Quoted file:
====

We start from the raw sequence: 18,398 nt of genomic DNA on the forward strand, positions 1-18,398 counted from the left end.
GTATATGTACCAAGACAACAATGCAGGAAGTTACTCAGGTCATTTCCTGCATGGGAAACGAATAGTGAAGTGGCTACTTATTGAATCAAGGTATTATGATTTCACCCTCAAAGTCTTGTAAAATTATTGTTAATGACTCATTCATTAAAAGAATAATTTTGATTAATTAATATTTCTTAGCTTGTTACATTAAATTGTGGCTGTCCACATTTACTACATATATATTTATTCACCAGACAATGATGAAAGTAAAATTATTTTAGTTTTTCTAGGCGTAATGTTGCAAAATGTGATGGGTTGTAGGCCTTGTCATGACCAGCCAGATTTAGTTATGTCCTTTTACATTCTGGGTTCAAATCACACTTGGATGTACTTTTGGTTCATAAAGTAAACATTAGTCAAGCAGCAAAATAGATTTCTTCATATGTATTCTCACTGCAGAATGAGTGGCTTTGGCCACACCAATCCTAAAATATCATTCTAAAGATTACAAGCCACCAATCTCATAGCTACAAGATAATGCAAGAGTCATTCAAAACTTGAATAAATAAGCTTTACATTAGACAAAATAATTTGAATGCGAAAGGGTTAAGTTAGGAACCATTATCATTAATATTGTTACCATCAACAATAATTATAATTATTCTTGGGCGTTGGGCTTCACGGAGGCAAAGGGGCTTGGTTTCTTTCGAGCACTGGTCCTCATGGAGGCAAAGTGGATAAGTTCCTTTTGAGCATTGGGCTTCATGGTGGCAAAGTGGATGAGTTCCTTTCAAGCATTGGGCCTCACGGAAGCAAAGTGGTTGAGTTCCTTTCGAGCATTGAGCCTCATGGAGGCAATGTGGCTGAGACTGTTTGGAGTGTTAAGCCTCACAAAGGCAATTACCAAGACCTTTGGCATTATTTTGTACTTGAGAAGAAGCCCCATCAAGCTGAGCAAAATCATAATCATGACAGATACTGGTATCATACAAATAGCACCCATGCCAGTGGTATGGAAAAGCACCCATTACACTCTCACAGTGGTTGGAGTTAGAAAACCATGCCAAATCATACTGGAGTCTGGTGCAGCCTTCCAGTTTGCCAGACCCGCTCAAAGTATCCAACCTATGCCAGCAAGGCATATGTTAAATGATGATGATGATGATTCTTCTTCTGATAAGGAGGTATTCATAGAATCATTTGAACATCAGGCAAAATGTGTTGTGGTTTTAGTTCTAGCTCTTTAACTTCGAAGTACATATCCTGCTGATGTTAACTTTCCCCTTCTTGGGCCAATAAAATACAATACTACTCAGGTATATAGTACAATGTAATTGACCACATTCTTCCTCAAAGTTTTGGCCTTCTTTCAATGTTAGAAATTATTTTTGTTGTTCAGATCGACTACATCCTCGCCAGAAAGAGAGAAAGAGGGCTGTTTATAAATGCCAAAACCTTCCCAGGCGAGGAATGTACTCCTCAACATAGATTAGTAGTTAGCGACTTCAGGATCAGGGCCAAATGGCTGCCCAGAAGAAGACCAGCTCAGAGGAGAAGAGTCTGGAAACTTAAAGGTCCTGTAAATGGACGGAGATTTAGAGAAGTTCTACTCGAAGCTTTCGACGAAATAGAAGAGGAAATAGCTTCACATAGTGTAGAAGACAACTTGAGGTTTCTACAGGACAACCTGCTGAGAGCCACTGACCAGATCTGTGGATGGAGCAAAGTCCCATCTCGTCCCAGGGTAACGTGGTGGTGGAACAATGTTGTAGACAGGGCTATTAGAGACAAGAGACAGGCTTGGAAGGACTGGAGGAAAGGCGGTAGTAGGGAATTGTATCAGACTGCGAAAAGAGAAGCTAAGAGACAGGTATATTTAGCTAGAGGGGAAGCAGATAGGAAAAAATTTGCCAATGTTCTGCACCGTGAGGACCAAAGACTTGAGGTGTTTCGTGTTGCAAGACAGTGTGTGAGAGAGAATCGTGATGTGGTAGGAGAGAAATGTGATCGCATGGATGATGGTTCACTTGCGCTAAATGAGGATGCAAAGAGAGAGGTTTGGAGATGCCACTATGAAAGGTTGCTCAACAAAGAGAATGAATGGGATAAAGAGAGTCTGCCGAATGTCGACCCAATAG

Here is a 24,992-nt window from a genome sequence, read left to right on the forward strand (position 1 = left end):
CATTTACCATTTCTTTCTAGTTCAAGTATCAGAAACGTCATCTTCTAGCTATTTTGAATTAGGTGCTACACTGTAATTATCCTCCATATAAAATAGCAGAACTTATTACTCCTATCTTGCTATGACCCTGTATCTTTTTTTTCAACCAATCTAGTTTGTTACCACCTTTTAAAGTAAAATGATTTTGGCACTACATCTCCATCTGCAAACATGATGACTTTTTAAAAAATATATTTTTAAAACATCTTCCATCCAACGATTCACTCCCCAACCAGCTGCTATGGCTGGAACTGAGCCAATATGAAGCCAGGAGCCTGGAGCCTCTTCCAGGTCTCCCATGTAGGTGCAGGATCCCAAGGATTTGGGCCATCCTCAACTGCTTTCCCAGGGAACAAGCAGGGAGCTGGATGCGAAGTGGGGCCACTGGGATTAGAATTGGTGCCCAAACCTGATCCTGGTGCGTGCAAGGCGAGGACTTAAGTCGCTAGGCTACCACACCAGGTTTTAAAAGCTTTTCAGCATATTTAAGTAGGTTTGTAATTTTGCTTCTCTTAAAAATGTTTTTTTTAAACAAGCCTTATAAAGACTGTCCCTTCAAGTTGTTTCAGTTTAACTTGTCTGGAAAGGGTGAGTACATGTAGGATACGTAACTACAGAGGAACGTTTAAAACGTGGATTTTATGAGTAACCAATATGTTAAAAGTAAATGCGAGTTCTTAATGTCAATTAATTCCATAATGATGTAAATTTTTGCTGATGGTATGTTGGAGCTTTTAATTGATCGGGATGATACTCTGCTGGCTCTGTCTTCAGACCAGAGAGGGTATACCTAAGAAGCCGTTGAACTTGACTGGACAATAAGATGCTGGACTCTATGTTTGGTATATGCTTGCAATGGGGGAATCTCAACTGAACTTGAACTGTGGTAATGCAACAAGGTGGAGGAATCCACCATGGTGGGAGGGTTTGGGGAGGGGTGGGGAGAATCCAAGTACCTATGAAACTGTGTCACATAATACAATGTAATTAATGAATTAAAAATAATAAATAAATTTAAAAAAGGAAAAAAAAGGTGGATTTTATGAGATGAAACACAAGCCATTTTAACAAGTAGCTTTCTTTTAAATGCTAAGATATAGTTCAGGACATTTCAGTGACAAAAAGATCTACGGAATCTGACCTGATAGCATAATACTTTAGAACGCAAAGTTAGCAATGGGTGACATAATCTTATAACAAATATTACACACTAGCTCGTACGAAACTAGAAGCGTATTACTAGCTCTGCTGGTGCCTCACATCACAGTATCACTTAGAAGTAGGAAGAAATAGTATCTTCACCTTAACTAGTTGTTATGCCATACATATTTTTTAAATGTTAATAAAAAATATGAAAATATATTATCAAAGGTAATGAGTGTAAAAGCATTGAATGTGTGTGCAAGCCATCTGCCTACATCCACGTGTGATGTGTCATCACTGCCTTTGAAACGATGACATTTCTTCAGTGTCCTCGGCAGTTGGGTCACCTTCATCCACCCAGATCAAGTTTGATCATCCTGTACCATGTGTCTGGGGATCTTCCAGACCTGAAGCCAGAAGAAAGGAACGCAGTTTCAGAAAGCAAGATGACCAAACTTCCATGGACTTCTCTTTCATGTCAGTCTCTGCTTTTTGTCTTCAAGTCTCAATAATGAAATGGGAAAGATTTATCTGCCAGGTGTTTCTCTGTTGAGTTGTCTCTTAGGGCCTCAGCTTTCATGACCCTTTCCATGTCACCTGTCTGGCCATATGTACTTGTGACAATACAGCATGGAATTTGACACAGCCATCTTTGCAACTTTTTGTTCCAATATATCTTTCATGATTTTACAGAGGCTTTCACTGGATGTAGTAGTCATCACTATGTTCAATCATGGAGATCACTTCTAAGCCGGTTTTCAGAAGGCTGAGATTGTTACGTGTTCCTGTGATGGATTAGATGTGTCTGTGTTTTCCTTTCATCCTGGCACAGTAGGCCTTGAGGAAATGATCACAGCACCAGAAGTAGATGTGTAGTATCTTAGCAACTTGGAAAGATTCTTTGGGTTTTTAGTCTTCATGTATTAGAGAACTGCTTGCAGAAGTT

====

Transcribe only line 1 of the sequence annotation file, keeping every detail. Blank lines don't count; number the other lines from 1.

We start from the raw sequence: 18,398 nt of genomic DNA on the forward strand, positions 1-18,398 counted from the left end.